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25 Jan 12. The global defence industry is bracing itself for the first details of impending spending cuts at the US defence department, by far its single biggest customer. Leon Panetta, US secretary of defence, is due to reveal on Wednesday how the US military will make a minimum $487bn of savings over the coming decade. For defence companies such as Lockheed Martin, Northrop Grumman and BAE Systems, it is merely the beginning of an industry-changing era of austerity following the decade-long boom the sector has enjoyed on the back of wars in Iraq and Afghanistan that are now drawing to a close. Analysts expect the scale of the cuts to put pressure on revenues and profits across the board. JPMorgan anticipates organic revenues at the largest contractors to decline about 5 per cent in 2012, and another 5 per cent in 2013. Eventually the cuts could lead to a reorganisation of the sector, with companies shedding their poorer performing assets and new players from Israel to the UK entering the market to provide the fighting equipment of the future – advanced computer-driven programmes, such as UAVs (drones), cyber security, surveillance, and autonomous systems. Traditional defence contractors will have to find “the courage to shrink,” says John Dowdy of McKinsey. He sees little room left for big mergers after the consolidation of the 1990s that left the top 10 companies controlling 60 per cent of the market. Senior defence officials have made clear publicly that the department has little appetite for even stronger concentration among its suppliers, he notes. Instead he said, companies will have to sort out or shed the poorer performing assets they took on with their acquisitions. In the past 12 years “the rising tide lifted all boats,” he said. But that is no longer the case and poorer performers are going to run out of new orders quickly. He pointed to the example of Northrop Grumman spinning off its ailing shipbuilding business last March as an example of the future trend. Many of the military’s cuts are expected to come at the expense of the army and marines as Washington turns from fighting ground wars to relying on its navy and air force to spread its influence, particularly in Asia. This would lead to fewer vehicles, munitions, radios, ground-based electro-optical equipment, hitting companies such as BAE Systems, General Dynamics and L-3 Communications that generate between 15 and 35 per cent of their revenues from sales to the US army alone. New projects are also at risk. Even the F-35 fighter jet may not entirely avoid the cuts due to its long-running development problems and sheer scale. Rob Stallard, with RBC Capital, estimates up to 175 jets could be cut from the plan over five years. This would not only hit Lockheed Martin, Northrop Grumman and BAE, the main companies involved, but also defence departments, from London to Tokyo for whom the average cost of an F-35 would subsequently rise. In many respects, however, the 2013 fiscal year budget is but a prelude to a more painful budget fight. With the failure of the supercommittee to agree a deficit reduction deal, the Pentagon faces a further $500bn of cuts over the next decade starting in January 2013. Though many observers believe it may not come to such drastic measures, they say political inaction could lead to delays in defence procurement as officials become cautious about making expensive purchases for which they risk later being criticised. For companies that means less clarity in an industry that relies on programmes that often cost billions of dollars and take decades to complete. (Source: FT.com)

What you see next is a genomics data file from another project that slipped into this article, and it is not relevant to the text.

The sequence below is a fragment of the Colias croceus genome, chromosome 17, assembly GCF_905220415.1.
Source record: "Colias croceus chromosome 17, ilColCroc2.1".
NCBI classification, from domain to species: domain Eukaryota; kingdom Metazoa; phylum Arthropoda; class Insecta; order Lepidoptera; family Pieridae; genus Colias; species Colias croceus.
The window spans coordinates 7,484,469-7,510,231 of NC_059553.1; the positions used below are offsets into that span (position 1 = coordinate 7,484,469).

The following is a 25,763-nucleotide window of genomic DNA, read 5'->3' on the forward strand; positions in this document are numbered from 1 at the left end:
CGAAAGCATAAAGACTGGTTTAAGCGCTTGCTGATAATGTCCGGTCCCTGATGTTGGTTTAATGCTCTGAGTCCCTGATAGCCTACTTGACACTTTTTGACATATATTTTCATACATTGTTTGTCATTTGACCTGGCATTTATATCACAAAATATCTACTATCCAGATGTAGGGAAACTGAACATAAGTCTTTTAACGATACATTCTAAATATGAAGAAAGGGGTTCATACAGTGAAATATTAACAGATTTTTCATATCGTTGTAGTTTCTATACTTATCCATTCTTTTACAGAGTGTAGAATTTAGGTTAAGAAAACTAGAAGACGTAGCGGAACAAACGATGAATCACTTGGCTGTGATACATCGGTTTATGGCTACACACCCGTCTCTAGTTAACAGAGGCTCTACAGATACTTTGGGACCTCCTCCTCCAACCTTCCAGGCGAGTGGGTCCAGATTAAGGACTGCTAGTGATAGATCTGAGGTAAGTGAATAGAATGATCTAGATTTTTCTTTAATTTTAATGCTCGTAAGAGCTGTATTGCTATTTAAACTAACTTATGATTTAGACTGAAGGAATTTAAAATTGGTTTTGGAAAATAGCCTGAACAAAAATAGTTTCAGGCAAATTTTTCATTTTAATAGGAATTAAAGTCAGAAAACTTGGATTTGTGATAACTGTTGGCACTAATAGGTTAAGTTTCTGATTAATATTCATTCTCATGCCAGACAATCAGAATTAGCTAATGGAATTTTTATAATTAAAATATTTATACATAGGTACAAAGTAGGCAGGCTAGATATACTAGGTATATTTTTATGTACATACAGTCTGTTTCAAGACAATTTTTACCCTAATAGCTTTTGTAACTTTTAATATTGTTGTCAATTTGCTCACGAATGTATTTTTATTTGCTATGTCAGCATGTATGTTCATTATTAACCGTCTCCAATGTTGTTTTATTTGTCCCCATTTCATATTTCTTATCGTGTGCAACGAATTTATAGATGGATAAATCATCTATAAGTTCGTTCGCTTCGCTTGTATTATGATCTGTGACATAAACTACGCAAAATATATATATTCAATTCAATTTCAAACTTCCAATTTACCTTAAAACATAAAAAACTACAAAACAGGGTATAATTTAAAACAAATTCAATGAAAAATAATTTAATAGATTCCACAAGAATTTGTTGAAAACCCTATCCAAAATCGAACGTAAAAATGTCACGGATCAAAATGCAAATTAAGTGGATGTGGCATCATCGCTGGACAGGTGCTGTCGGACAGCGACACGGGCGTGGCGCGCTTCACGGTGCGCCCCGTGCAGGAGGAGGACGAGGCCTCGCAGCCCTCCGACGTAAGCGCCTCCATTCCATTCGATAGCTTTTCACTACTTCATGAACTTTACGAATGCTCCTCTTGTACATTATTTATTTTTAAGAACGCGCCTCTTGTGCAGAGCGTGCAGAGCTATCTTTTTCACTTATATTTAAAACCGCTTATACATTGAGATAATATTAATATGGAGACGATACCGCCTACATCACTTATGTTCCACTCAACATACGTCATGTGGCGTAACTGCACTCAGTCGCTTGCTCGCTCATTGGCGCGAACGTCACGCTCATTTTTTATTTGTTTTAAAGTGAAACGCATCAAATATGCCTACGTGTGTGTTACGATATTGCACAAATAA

26 Jan 12. AMETEK, Inc. (NYSE: AME – News) has acquired O’Brien Corporation, a leading manufacturer of fluid and gas handling solutions, sample conditioning equipment and process analyzers from Industrial Growth Partners for approximately $175m. Based in St. Louis, MO, O’Brien Corporation has annual sales of approximately $80m. O’Brien’s products and solutions

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